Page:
FCC Votes to Improve Text Alert System
The FCC today took action to improve the Wireless Emergency Alert system. Local, state, and federal governments use the system to alert people about impending threats. As it functions today, alerts are limited to 90 characters and cannot include media. Moving forward, alerts will be expanded to 360 characters and can include photos and embedded links as needed. The WEA recently came under fire for messages sent to New Yorkers in the wake of the recent bombings. Many felt the text alerts didn't include enough information, such as a photo of the suspect. "We can do more with these messages," said Commissioner Jessica Rosenworcel during today's proceedings. "Vague directives in text about where to find more information about a suspect — just as we saw in New York — are not good enough." The FCC will work to narrow down the geographic areas to which messages are sent, as well as add more detail to emergency messages. Further, messages will be broken into separate groups, such as those containing general information and other, more specific advisories such as to boil water or to evacuate an area. Wireless providers will also be required to push alerts in Spanish. The technology change was first proposed last year and has been under study since. Today's vote to adopt more advanced tools will eventually lead to better emergency alerts. Carriers have a full year to implement the new technology.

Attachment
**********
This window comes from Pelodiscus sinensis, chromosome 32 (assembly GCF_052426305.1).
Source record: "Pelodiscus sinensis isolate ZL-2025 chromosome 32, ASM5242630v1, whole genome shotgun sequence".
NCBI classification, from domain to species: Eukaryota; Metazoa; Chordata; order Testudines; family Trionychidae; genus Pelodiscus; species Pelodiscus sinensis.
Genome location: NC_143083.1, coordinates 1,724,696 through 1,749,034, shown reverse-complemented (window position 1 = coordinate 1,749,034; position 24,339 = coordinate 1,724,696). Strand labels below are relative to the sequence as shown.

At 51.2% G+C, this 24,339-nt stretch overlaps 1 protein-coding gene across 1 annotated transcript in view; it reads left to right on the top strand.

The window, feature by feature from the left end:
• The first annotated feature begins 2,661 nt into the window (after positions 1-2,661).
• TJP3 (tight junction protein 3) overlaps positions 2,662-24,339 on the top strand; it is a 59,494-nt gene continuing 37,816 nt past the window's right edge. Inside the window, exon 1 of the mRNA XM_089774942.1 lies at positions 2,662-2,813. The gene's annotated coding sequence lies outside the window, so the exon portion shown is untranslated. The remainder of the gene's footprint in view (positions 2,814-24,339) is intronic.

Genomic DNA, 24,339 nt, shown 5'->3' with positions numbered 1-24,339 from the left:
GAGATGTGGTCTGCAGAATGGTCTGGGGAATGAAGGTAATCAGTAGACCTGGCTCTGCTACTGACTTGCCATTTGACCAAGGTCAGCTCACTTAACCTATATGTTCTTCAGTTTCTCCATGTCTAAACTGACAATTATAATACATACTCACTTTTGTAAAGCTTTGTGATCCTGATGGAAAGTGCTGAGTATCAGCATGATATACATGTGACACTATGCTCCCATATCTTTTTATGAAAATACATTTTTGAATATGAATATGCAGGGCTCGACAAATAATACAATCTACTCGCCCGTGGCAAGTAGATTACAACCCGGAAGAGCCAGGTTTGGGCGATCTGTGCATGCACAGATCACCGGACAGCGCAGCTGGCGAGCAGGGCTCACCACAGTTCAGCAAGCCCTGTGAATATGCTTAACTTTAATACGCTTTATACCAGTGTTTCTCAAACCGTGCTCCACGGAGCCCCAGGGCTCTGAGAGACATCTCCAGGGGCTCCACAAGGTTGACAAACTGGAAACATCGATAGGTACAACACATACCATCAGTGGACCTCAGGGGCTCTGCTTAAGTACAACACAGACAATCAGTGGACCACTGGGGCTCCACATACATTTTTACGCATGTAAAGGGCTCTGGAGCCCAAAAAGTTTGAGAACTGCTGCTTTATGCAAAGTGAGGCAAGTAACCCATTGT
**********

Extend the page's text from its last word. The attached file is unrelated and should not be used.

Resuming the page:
Google Maps and Google Search Debut SOS Function
Google today announced its Google Maps and Google Search apps will soon show critical information regarding natural and other disasters that may strike. The SOS Alerts, as they are called, will appear at the top of search results and within maps as people look for information concerning the disasters or impacted areas.
Twitter Brings Read Receipts, Link Previews to DMs
Twitter today said it is enriching Direct Messages with more real-time tools. Moving forward, Direct Messages will be more dynamic than before thanks to read receipts, typing indicators, and web link previews.
More Carriers and Phone Makers Agree to Adopt Google's RCS-Based 'Android Messages' Service
Google today said more wireless network operators and handset manufacturers will use Android Messages, its RCS-based messaging service, as the default SMS/MMS tool on their phones. (Android Messages was previously known as Google Messenger.) Some of the features of RCS, which is a global standard, include group chat, high-resolution photo sharing, advanced calling features, and read receipts.
FCC Proposes Updates to Emergency Alerts
The FCC wants to see wireless emergency alerts used more effectively and proposed several changes to improve them. Wireless emergency alerts have been used since 2012 to warn people about severe weather or other safety threats, alert them to missing children, and deliver other information via text messages.
Maybe they should start with the radio alert system